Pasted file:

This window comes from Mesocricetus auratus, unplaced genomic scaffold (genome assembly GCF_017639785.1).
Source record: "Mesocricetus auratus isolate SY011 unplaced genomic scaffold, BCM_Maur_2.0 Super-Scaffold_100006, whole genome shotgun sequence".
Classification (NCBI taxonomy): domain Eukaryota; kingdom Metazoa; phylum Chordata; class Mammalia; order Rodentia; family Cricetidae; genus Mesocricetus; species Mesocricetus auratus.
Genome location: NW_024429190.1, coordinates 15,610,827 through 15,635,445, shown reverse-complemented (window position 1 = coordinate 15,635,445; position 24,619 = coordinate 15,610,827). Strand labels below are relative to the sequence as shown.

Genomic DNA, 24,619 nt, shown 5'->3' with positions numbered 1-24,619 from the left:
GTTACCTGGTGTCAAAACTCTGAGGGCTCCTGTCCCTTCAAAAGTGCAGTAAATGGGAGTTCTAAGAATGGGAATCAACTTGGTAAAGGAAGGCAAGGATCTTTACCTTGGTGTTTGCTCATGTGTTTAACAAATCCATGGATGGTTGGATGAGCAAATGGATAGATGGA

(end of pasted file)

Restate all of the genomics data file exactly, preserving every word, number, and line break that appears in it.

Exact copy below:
This window comes from Mesocricetus auratus, unplaced genomic scaffold (genome assembly GCF_017639785.1).
Source record: "Mesocricetus auratus isolate SY011 unplaced genomic scaffold, BCM_Maur_2.0 Super-Scaffold_100006, whole genome shotgun sequence".
Classification (NCBI taxonomy): domain Eukaryota; kingdom Metazoa; phylum Chordata; class Mammalia; order Rodentia; family Cricetidae; genus Mesocricetus; species Mesocricetus auratus.
Genome location: NW_024429190.1, coordinates 15,610,827 through 15,635,445, shown reverse-complemented (window position 1 = coordinate 15,635,445; position 24,619 = coordinate 15,610,827). Strand labels below are relative to the sequence as shown.

Genomic DNA, 24,619 nt, shown 5'->3' with positions numbered 1-24,619 from the left:
GTTACCTGGTGTCAAAACTCTGAGGGCTCCTGTCCCTTCAAAAGTGCAGTAAATGGGAGTTCTAAGAATGGGAATCAACTTGGTAAAGGAAGGCAAGGATCTTTACCTTGGTGTTTGCTCATGTGTTTAACAAATCCATGGATGGTTGGATGAGCAAATGGATAGATGGA